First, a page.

Last week on one of my many coastal walks I glanced down to see a pair of fulmars perched on an earthy shelf on the headland. Fulmars are one of my favourite seabirds so I was delighted that there was a possible mating pair setting up shop on my daily walking route. They were cackling to each other and looking like adorable mini albatrosses. I got a couple of shots but the light was fading so I decided to return when I had a little more sun.
The next day I wandered back to the spot but they were gone, perhaps on a fishing trip or maybe they’d decided on another nesting spot. Not wanting to waste the trip out, I scanned the water for dolphins and birds. Just at the mouth of the harbour was a group of dots too small for herring gulls. On closer inspection through the binos I discovered they were long tailed ducks – another favourite of mine!
I hurried down from the headland and made a hasty loop around the harbour, peeping over the wall to see where they’d got to. I’d never seen more than a pair together before, and now I was out of the wind I realised they were making an absolute racket! There was a single female among all the males and she was flapping her wings and whipping the males into a frenzy. All the while a constant stream of three-note quack calls overlapped each other as the males jostled and squabbled around this one female.
The long tailed ducks near me are usually shy little cuties, but today there really was something in the water. By the looks of the female’s upturned bill and the twinkle in her eye it seemed as though she was egging the boys on! Well, we all need to let our hair down every now and then, and at least the long tails are allowed to have a party right now…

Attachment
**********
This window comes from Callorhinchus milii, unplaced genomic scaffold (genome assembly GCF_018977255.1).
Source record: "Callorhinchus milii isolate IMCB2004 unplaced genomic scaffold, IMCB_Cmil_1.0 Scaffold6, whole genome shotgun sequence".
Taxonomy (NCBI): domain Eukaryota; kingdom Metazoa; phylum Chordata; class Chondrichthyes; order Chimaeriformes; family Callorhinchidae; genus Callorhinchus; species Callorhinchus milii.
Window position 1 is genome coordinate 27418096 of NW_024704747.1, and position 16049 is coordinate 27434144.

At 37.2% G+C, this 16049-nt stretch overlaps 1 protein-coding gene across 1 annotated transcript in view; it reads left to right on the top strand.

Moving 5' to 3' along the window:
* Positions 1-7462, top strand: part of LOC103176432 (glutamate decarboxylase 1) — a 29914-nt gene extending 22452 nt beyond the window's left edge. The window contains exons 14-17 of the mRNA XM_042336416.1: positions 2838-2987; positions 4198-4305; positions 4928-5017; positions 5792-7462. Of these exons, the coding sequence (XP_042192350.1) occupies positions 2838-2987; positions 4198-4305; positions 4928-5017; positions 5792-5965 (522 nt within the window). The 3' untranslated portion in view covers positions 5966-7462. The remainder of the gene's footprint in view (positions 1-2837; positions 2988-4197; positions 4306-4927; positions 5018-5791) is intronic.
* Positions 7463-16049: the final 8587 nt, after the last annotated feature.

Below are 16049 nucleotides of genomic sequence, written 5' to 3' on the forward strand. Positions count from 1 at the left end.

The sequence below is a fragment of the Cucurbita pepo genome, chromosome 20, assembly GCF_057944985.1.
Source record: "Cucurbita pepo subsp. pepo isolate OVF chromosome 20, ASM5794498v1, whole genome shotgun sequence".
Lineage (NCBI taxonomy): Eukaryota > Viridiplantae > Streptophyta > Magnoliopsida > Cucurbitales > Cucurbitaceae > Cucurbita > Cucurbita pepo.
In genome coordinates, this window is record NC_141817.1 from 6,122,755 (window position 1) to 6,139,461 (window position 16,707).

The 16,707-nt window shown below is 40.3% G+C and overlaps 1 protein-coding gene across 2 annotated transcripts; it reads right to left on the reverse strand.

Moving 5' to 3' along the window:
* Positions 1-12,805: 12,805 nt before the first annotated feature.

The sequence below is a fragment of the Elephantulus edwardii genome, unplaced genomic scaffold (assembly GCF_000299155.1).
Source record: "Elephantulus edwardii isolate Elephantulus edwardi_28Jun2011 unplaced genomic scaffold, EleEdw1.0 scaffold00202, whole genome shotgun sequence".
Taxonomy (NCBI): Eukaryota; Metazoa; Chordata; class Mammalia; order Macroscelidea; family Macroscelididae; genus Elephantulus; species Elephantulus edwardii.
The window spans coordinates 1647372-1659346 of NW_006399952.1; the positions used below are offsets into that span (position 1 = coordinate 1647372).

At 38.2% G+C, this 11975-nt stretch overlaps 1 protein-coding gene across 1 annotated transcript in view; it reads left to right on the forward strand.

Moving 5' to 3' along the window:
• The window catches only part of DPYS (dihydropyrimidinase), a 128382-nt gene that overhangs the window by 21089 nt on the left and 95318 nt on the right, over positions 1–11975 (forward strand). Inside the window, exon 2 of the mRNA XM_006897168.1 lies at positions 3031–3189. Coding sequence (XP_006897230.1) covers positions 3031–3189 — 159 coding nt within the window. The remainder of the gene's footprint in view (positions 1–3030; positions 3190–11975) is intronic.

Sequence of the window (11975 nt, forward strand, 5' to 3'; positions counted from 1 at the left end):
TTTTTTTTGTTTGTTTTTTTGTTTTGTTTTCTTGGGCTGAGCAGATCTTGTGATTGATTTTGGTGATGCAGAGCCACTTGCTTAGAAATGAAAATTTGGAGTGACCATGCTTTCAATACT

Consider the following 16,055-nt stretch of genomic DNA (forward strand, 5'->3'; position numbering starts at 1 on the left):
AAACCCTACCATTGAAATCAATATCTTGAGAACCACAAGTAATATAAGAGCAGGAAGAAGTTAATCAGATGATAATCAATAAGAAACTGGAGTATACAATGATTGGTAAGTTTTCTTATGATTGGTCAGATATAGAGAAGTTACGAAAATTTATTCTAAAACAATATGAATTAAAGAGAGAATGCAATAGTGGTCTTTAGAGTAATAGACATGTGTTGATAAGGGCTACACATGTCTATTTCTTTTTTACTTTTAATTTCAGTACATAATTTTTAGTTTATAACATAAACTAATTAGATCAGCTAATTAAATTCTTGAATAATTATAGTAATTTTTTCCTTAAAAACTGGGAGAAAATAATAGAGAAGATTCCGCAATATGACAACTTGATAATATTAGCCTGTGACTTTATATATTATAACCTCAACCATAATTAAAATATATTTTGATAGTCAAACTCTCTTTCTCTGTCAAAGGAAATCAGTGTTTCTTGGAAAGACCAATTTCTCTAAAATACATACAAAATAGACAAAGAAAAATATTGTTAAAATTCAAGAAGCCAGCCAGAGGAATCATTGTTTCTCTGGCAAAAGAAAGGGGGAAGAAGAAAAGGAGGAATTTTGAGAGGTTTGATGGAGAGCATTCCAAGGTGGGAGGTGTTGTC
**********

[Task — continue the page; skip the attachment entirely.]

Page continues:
Elsewhere in the harbour there was more activity. Up until very recently the only redshanks I’d seen were far out and nearly impossible to photograph without the risk of breaking my leg on the slippy rocks – something I actually saw happen last year! I noticed a gathering of both redshanks and turnstones hanging out on top of the sea wall. Knowing they could be skittish, I stayed still and watched.
After a while another redshank popped up from behind the wall, surprising both me and the gang already stood on the edge. There was a great flurry of wings and I had the camera pointed at just the right spot to capture the near collision!
My intention had been to look for fulmars and I’d nearly headed in the other direction to walk further along the coast path, but after such a dramatic (and noisy) display I was relieved I’d stayed where I was! I love those surprises in nature.